‘Searching for Sugarman’ star Rodriguez to play on Letterman

Sundance Film Festival attendees went gaga for the documentary “Searching for Sugarman,” the improbable story of the Mexican American musician Rodriguez.

After a pair of promising but overlooked folk albums in the early 1970s, Rodriguez seemed to disappear from the musical map; many even believed he committed suicide.

But Rodriguez is alive and well, and the movie has rekindled interest in the soulful singer. As Rodriguez has brought the film to a host of film festivals — most recently at a spirited Los Angeles Film Festival screening Tuesday — he has caught the attention of some major personalities.

24 Frames has learned that Rodriguez will play “The Tonight Show With David Letterman” in mid-August, marking a striking turnaround for a man who until recently had been working construction, his musical career a distant memory. A person familiar with the musician’s plans as well as Rodriguez himself confirmed the appearance. A Letterman spokesman did not immediately reply to a request for comment.


It will be a busy summer for the Dylan-esque singer. In July, the 70-ish Rodriguez will play his first-ever gig at the Newport Folk Festival, the iconic Rhode Island gathering that this year will feature veterans like Jackson Browne and up-and-comers such as the Alabama Shakes. He’ll also play a gig on the main stage at this summer’s Jersey Folklore, a festival on the British isle of Jersey, sharing the bill with Van Morrison.

At the LAFF screening, Rodriguez sounded humble and grateful for all the attention that’s come his way, telling the audience that he initially was hesitant about stepping back in the spotlight with the documentary. “I was reluctant and I was skeptical and I resisted a bit,” he said before playing a song for the enamored audience.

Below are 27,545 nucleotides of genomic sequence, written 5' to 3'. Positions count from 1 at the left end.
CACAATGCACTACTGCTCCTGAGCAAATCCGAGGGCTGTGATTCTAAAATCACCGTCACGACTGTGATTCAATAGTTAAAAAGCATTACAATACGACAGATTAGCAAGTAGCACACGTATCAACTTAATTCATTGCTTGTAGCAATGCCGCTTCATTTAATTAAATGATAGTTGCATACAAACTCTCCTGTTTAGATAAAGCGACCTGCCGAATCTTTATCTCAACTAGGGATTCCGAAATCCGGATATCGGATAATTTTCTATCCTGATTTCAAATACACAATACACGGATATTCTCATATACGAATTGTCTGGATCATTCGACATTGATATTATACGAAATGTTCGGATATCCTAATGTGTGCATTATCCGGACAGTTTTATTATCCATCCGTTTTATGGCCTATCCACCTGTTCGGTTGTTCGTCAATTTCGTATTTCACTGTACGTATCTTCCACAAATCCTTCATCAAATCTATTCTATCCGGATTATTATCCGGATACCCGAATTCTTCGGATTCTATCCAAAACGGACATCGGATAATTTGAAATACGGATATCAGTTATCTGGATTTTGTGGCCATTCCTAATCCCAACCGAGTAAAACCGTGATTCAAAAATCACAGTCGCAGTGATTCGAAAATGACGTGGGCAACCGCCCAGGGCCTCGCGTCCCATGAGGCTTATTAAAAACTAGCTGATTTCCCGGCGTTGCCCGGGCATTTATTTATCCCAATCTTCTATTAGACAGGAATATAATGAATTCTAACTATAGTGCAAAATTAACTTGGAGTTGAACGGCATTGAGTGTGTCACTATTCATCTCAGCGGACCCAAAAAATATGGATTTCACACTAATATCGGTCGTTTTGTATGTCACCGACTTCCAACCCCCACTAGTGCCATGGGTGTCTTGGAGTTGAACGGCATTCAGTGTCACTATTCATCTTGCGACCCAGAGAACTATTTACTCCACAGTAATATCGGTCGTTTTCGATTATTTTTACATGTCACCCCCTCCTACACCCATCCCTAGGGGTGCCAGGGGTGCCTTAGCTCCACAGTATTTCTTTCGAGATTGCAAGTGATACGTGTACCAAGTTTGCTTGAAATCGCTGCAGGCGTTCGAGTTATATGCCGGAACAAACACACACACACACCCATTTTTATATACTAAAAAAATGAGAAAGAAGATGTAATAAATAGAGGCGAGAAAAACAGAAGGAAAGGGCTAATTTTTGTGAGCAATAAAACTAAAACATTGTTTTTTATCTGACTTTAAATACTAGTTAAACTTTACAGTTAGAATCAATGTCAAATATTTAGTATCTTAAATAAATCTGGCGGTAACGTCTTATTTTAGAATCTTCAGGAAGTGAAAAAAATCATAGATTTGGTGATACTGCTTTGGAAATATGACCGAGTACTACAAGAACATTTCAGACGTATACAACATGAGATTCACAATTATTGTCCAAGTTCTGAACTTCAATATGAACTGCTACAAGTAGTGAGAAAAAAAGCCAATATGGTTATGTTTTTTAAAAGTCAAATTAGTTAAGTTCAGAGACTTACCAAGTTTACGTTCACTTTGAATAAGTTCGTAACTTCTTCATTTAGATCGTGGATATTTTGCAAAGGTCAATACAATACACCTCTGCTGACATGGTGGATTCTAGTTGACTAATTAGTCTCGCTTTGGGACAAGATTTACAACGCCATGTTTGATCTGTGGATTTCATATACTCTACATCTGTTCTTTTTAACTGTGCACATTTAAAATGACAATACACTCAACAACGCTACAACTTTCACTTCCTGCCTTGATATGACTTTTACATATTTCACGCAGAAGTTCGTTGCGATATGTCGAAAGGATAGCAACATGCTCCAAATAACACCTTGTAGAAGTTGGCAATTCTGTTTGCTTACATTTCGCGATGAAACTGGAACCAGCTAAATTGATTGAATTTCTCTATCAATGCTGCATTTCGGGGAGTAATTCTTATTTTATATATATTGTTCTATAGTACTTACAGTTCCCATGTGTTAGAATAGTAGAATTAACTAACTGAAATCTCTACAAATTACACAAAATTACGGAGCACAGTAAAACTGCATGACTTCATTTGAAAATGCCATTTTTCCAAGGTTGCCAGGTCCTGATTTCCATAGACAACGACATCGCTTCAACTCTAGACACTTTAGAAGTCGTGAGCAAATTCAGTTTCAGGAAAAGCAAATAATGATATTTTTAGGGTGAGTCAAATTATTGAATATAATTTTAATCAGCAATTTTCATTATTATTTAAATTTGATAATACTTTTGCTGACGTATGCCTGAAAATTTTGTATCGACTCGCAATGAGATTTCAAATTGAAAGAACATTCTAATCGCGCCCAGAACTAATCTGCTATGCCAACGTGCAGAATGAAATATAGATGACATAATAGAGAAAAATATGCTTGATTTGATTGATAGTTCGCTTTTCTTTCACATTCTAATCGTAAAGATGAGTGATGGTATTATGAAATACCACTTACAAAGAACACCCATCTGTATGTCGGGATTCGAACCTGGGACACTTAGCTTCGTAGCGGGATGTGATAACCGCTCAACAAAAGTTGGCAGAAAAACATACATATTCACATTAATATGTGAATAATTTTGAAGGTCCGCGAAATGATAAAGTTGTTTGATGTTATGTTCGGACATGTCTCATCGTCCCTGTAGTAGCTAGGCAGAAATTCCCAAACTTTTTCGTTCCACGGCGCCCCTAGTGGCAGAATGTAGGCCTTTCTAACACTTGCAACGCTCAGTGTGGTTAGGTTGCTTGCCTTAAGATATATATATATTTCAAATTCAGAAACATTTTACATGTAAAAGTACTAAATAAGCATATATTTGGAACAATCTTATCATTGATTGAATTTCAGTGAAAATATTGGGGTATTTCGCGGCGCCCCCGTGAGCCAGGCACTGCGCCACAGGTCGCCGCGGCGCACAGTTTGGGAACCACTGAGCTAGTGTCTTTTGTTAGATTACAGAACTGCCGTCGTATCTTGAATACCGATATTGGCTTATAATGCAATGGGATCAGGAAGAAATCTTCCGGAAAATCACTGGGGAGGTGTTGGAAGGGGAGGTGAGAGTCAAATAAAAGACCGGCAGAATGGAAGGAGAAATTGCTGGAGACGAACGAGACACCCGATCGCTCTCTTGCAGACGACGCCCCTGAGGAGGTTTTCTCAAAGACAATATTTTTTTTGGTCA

Rodriguez’s newfound popularity recalls the unexpected bookings and fame that found the Canadian ‘80s metal group Anvil after they were featured in their own acclaimed documentary. After premiering at Sundance in 2008, “Anvil”: The Story of Anvil” gained a cult following and led to the band hitting the road on a reunion tour that included an appearance at the Meadowlands with AC/DC.

Set for a July 27 release, “Searching for Sugarman” also tracks Rodriguez’s unlikely popularity in South Africa, where black Africans saw in his politically inflected ballads a message for their own struggle against apartheid. (Rodriguez was never aware of how big he had hit it there; it’s one of those eye-opening pre-Internet kinds of stories.)


The South African strand is one of several compelling turns in the film, which also includes a look at what happened to the revenue from South African album sales, which mysteriously evaporated. Directed by first-time Swedish helmer Malik Bendjelloul, the film won both an audience and a jury prize at Sundance this year. While none of the songs from its soundtrack will be eligible for an Oscar, expect attention in the documentary category when awards season rolls around.

Although an upcoming soundtrack will feature Rodriguez’s music, he said he’s not concentrating on writing new material. Instead, he’s focusing on performing his older songs as well as covers, which he thinks is an underappreciated art.

Rodriguez, who lives in the same downtown Detroit home he’s occupied for decades, had a wry attitude at the LAFF screening about his surprising musical longevity. “I’ve done the ‘40s, the ‘50s, the ‘60s, the ‘70s, the ‘80’s, the ‘90s, the ‘00s,” he said. “And I’m working on the 10s.”



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Times staff writer Reed Johnson contributed to this report.